Over the objection of the prosecution, a McKinleyville woman was sentenced this morning to the shortest possible prison term for the crime of gross vehicular manslaughter while intoxicated.

Shala Bianco

Judge John Feeney sentenced Shala Marie Bianco to four years for manslaughter and five additional years for fleeing the scene after her car struck and killed Clinton Deckert on May 18, 2019. Bianco, 27, was given credit for 768 days served and 768 days “good time” credit, for a total of 1,536 days or a little more than four years.

The 47-year-old Deckert was walking along Central Avenue early in the morning when Bianco’s Toyota Rav 4 drifted off Central Avenue and struck him. Bianco, who had been up all night drinking and taking various drugs, fled the scene. She called the California Highway Patrol about 40 minutes later to admit she was the driver.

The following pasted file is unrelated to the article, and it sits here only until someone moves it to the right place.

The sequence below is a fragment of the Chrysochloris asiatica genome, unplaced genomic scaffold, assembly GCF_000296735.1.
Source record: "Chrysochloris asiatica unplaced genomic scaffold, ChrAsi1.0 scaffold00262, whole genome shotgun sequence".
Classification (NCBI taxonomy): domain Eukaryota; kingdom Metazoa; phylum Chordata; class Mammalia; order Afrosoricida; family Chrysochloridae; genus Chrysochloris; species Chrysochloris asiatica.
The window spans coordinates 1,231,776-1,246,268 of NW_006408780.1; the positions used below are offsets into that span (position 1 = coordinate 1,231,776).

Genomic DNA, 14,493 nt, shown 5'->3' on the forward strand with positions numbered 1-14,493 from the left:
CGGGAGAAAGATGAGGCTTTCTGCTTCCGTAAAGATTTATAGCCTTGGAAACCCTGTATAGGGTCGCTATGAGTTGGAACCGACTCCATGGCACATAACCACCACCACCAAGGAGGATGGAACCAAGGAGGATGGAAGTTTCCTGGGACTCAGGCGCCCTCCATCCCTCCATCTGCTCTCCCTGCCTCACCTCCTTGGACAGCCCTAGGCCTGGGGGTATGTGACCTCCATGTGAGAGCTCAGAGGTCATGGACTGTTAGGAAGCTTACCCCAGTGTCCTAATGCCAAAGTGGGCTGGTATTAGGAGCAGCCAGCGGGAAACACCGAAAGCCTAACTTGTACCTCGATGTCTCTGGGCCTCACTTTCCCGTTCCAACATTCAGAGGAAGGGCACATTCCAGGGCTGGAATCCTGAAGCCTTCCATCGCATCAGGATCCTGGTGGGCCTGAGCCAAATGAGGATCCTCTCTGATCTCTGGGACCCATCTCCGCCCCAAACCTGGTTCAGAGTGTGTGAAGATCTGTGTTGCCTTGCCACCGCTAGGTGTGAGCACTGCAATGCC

This morning Deputy District Attorney Whitney Timm pointed out the prosecution disagreed with Feeney’s decision to impose the low penalty for manslaughter, saying Bianco should receive the middle term of six years, along with the five years for hit-and-run. Timm said Deckert’s family is upset with the outcome.

Deckert’s father chose not to speak at the sentencing, Timm said, because he believed nothing he could say would change the judge’s mind and “it caused him too much stress to appear on this case.”

The family believes the sentence does not serve justice, the prosecutor said.

Timm said when the probation officer wrote her report on the sentencing recommendation, she erred in not characterizing Deckert as “a particularly vulnerable person,” a factor that would weigh against Bianco.

“The victim was a pedestrian who was walking along our roadways,” she argued. “We do have a duty to pedestrians to be driving in a careful manner.”

The low term “is not appropriate here,” Timm said.

Feeney had said previously that he chose the four-year term because Bianco is so young and has no criminal history.

Bianco is represented by attorney Manny Daskal.